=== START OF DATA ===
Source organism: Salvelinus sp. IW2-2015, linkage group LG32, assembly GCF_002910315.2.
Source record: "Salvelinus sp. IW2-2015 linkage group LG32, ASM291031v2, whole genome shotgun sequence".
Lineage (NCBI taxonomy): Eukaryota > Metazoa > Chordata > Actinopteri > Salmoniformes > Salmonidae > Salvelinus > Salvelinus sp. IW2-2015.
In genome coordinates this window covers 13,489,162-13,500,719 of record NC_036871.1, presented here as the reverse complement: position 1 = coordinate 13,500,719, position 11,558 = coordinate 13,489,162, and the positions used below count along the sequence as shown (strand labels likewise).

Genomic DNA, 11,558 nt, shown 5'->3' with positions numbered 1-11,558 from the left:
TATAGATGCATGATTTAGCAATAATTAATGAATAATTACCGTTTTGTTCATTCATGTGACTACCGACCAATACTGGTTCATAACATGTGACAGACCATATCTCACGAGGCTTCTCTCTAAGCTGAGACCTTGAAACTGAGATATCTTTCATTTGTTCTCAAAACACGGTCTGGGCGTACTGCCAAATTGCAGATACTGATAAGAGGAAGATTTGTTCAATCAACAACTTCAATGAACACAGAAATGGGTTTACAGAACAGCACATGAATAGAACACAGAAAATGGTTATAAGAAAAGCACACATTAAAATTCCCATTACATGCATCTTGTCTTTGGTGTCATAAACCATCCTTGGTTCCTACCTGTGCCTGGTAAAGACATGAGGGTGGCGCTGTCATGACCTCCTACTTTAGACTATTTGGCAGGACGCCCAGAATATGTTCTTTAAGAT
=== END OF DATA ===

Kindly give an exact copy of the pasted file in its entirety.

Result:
Source organism: Salvelinus sp. IW2-2015, linkage group LG32, assembly GCF_002910315.2.
Source record: "Salvelinus sp. IW2-2015 linkage group LG32, ASM291031v2, whole genome shotgun sequence".
Lineage (NCBI taxonomy): Eukaryota > Metazoa > Chordata > Actinopteri > Salmoniformes > Salmonidae > Salvelinus > Salvelinus sp. IW2-2015.
In genome coordinates this window covers 13,489,162-13,500,719 of record NC_036871.1, presented here as the reverse complement: position 1 = coordinate 13,500,719, position 11,558 = coordinate 13,489,162, and the positions used below count along the sequence as shown (strand labels likewise).

Genomic DNA, 11,558 nt, shown 5'->3' with positions numbered 1-11,558 from the left:
TATAGATGCATGATTTAGCAATAATTAATGAATAATTACCGTTTTGTTCATTCATGTGACTACCGACCAATACTGGTTCATAACATGTGACAGACCATATCTCACGAGGCTTCTCTCTAAGCTGAGACCTTGAAACTGAGATATCTTTCATTTGTTCTCAAAACACGGTCTGGGCGTACTGCCAAATTGCAGATACTGATAAGAGGAAGATTTGTTCAATCAACAACTTCAATGAACACAGAAATGGGTTTACAGAACAGCACATGAATAGAACACAGAAAATGGTTATAAGAAAAGCACACATTAAAATTCCCATTACATGCATCTTGTCTTTGGTGTCATAAACCATCCTTGGTTCCTACCTGTGCCTGGTAAAGACATGAGGGTGGCGCTGTCATGACCTCCTACTTTAGACTATTTGGCAGGACGCCCAGAATATGTTCTTTAAGAT